- The Washington Times - Wednesday, October 22, 2014

ANALYSIS/OPINION:

Political differences are pronounced when it comes to choice of news sources. Conservatives remain fiercely loyal to Fox News, liberals sidle up to National Public Radio and The New York Times. Ideology plays a pronounced role in the phenomenon, according to an extensive new survey and analysis of “political divisiveness” among Americans released by the Pew Research Center.

“When it comes to getting news about politics and government, liberals and conservatives inhabit different worlds. There is little overlap in the news sources they turn to and trust,” the research said.

Overall, it found that consistent conservatives are “tightly clustered around a single news source,” far more than any other group in the survey, with 47 percent citing Fox News as their main source for news on government and politics.

Conservatives also distrust 24 of the 36 news sources that were measured in the survey. At the same time, 88 percent said they trusted Fox News.

On Facebook, conservatives are the most likely stick with those whose political opinions are in line with their own views. More are also likely to have friends who share their own political views: 66 percent say most of their close friends share their views on government and politics.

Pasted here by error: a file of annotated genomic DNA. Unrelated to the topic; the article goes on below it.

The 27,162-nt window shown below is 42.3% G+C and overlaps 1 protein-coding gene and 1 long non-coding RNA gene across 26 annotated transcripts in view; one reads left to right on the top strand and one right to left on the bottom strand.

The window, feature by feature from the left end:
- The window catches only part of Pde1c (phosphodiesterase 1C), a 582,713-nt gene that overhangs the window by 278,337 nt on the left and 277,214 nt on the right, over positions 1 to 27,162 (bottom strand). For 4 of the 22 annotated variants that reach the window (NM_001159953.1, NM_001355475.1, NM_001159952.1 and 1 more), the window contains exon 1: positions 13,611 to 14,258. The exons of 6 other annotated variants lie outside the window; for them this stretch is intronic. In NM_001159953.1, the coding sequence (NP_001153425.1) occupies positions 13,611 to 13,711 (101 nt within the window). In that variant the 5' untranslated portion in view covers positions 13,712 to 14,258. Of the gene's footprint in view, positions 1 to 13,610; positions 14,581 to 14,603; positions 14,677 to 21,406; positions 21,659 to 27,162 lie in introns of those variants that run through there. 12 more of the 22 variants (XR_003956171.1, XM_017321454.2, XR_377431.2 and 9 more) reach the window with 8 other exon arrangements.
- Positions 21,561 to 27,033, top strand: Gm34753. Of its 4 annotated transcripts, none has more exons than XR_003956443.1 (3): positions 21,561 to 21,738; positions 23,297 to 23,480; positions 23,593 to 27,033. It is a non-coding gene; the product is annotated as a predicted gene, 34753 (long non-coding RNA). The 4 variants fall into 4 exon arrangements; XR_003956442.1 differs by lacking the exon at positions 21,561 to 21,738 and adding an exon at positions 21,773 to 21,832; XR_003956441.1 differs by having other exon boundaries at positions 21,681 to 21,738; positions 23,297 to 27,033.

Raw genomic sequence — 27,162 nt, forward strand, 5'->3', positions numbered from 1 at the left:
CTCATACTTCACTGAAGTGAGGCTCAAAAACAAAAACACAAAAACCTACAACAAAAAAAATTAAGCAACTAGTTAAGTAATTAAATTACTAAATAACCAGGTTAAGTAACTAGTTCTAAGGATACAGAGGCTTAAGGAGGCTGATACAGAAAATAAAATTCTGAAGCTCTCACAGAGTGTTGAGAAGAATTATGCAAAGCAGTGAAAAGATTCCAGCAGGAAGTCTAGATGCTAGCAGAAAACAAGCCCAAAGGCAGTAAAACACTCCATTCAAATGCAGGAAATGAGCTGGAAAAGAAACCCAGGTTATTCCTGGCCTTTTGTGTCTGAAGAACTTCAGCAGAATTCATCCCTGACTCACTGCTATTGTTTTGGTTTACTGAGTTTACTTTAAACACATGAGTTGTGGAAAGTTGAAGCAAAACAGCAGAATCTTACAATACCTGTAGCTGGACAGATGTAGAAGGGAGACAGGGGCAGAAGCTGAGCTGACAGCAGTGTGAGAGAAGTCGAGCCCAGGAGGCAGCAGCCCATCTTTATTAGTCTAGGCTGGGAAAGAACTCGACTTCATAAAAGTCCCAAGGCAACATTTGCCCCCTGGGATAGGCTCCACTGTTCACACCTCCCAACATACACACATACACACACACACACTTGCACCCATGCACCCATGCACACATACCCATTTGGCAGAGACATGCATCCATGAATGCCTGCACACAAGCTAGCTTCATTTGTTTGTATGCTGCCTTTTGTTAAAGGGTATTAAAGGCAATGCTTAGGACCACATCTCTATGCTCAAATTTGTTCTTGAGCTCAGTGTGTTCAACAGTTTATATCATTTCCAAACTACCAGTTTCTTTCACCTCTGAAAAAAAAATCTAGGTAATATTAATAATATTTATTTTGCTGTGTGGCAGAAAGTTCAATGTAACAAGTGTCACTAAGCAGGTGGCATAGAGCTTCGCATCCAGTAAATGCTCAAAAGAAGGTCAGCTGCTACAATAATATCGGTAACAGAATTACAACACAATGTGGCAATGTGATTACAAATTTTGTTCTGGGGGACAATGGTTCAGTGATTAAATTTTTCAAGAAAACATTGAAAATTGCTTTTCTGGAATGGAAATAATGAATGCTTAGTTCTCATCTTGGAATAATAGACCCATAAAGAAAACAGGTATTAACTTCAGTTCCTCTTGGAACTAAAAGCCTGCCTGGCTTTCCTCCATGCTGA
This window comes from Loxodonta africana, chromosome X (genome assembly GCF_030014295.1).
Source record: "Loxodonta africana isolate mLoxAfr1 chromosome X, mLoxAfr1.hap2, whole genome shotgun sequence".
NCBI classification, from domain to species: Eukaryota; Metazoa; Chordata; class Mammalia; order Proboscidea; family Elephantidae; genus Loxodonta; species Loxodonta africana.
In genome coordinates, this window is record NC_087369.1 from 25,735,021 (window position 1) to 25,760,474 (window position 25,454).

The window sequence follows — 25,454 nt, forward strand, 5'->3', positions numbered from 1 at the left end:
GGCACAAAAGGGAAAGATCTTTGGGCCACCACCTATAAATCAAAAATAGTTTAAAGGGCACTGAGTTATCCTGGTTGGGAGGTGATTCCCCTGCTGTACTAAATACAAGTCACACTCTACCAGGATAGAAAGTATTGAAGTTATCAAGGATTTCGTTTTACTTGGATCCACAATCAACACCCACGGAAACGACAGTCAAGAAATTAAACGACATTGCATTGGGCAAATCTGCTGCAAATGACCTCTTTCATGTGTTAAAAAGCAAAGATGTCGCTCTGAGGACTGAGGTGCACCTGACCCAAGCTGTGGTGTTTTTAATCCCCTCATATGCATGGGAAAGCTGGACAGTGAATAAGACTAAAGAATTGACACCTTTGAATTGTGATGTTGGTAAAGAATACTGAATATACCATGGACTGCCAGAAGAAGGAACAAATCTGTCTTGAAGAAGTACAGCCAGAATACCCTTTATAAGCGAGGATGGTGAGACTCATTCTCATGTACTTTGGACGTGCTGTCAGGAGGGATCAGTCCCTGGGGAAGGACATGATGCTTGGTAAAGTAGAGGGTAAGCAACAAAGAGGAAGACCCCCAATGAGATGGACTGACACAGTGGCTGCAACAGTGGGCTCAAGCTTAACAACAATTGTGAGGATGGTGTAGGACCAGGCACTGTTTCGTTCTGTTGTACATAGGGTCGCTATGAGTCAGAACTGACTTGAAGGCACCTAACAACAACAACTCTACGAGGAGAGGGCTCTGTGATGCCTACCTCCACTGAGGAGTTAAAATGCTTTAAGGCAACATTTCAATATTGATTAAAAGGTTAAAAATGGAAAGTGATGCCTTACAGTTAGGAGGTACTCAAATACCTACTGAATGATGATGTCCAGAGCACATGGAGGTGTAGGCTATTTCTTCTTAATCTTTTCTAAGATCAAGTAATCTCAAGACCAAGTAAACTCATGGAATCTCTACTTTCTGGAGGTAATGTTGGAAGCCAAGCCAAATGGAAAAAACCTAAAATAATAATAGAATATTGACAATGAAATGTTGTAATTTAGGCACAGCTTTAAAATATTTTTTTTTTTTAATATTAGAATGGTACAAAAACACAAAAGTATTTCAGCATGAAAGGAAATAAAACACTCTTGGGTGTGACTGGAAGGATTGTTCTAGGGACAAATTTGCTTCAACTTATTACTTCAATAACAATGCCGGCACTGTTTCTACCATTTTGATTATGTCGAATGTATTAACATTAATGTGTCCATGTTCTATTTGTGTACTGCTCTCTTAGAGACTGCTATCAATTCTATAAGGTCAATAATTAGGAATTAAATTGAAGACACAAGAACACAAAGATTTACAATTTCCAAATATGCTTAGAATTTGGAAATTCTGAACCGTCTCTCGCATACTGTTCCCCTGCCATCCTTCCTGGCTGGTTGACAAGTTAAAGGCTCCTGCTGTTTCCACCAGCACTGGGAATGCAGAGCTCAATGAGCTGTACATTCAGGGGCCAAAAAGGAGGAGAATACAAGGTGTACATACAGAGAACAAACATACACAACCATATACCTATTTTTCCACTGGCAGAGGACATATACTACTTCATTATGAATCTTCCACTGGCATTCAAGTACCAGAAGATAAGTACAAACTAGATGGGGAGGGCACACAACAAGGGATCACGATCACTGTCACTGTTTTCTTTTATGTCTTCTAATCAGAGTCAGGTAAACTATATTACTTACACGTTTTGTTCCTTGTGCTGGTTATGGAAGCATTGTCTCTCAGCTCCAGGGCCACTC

By contrast, those with consistently liberal views are “less unified in their media loyalty”; they rely on a greater range of news outlets the survey found, including some - like NPR and the New York Times - that others use far less.

Liberals are more trusting about their news sources. They do, in fact, trust 28 of the 36 news outlets in the survey. NPR, PBS and the BBC are the most trusted news sources among liberals. A majority - 52 percent - also say their close acquaintances share their political views.

There is some commonalities between the two factions, however. Both conservatives and liberals revel in politics, and it shapes their personal lives.

Both sides are “much more likely than others to closely follow news about the government and political news. Nearly four-in-ten consistent conservatives (39 percent) and 30 percent of consistent liberals tend to drive political discussions - that is, they talk about politics often, say others tend to turn to them for information rather than the reverse, and describe themselves as leaders rather than listeners in these kinds of conversations,” the study states.

The findings were based on a survey of 2,901 U.S. adults conducted throughout March and April; the analysis was released Tuesday.

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